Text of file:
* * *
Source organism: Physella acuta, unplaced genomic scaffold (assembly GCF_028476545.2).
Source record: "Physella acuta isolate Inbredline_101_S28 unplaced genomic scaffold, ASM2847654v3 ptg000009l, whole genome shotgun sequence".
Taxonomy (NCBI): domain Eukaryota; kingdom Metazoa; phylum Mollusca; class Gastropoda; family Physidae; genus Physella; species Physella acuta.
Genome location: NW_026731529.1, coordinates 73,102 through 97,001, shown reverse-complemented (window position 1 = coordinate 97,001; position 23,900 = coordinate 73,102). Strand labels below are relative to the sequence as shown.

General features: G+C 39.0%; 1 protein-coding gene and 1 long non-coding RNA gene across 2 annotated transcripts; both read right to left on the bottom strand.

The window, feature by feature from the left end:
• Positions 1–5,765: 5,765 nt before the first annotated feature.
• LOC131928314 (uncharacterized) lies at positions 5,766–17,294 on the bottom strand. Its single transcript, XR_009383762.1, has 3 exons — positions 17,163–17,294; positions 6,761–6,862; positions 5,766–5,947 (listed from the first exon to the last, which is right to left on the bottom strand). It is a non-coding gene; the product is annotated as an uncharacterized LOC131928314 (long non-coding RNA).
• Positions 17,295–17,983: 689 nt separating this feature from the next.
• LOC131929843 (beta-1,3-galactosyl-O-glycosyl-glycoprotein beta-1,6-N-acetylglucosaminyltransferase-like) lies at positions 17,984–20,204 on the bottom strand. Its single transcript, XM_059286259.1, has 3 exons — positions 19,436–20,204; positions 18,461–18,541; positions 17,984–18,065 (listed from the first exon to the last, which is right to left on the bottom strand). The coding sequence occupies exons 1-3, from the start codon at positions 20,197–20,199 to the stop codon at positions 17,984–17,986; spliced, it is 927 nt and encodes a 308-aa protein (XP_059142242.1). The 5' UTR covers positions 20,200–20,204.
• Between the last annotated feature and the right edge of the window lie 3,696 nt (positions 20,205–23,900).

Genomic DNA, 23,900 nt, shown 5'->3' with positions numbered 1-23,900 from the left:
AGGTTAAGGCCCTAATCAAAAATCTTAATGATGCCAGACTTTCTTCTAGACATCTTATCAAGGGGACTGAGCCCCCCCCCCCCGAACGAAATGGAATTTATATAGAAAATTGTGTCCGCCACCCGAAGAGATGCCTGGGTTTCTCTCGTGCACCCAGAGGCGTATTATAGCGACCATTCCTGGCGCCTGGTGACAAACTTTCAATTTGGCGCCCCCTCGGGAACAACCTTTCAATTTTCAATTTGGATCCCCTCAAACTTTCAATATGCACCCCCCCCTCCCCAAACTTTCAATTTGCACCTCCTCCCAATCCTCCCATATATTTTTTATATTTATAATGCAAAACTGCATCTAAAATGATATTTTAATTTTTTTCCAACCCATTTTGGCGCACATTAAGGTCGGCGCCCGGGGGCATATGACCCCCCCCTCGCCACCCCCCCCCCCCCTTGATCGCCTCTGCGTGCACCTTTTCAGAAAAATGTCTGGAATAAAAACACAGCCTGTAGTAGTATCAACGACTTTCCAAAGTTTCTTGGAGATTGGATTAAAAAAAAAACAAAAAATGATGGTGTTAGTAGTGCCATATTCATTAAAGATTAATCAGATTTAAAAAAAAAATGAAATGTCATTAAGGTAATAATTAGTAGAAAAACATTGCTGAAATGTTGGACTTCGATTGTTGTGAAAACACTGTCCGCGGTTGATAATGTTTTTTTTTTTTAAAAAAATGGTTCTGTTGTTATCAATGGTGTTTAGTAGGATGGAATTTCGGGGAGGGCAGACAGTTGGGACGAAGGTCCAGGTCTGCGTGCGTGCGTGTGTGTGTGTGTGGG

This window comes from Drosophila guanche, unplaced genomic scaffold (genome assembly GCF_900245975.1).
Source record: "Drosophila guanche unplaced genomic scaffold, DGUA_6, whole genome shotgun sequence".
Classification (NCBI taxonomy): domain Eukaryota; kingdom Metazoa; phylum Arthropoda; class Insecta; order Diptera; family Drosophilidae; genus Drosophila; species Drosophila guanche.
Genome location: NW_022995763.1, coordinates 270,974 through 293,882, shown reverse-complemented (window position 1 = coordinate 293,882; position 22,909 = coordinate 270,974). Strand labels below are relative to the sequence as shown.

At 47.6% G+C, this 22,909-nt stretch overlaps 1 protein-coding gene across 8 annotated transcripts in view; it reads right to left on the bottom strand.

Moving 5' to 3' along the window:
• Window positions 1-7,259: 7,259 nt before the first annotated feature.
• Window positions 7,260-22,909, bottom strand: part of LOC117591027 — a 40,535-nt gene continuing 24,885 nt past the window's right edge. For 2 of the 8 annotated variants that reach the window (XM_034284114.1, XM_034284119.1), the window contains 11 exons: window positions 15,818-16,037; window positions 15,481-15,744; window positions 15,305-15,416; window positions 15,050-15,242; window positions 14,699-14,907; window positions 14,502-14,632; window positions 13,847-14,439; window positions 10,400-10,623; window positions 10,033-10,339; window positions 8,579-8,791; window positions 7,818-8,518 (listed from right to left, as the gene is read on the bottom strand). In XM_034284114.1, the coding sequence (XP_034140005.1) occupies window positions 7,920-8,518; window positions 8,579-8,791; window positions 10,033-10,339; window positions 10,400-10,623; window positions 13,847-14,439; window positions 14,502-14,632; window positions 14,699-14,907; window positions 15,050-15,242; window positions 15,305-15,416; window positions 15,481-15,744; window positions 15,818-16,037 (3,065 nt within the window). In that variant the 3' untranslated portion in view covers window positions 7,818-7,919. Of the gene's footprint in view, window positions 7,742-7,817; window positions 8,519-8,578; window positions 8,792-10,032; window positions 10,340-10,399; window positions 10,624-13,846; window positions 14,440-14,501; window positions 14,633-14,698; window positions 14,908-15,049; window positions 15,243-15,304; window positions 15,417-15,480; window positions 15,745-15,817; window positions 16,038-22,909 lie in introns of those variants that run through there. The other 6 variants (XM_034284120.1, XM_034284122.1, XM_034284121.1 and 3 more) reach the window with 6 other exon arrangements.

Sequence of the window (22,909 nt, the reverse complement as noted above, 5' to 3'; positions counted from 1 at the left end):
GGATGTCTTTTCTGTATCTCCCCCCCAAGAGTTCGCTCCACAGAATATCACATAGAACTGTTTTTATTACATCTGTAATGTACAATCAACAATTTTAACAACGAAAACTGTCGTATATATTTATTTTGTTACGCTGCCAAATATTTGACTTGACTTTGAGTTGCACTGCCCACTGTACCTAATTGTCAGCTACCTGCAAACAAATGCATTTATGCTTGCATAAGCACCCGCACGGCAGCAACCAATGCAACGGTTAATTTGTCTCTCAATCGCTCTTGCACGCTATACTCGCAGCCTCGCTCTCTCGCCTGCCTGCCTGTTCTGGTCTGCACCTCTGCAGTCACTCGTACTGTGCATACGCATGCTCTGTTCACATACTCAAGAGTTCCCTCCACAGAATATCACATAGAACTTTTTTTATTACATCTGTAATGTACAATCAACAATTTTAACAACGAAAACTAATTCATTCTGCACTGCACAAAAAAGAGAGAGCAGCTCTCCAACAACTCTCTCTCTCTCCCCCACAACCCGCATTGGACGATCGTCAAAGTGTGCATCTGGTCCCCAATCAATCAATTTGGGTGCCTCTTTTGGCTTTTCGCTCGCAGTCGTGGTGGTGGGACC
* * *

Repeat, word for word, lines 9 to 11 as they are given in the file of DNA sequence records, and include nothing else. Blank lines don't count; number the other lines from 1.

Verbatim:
• Positions 17,295–17,983: 689 nt separating this feature from the next.
• LOC131929843 (beta-1,3-galactosyl-O-glycosyl-glycoprotein beta-1,6-N-acetylglucosaminyltransferase-like) lies at positions 17,984–20,204 on the bottom strand. Its single transcript, XM_059286259.1, has 3 exons — positions 19,436–20,204; positions 18,461–18,541; positions 17,984–18,065 (listed from the first exon to the last, which is right to left on the bottom strand). The coding sequence occupies exons 1-3, from the start codon at positions 20,197–20,199 to the stop codon at positions 17,984–17,986; spliced, it is 927 nt and encodes a 308-aa protein (XP_059142242.1). The 5' UTR covers positions 20,200–20,204.
• Between the last annotated feature and the right edge of the window lie 3,696 nt (positions 20,205–23,900).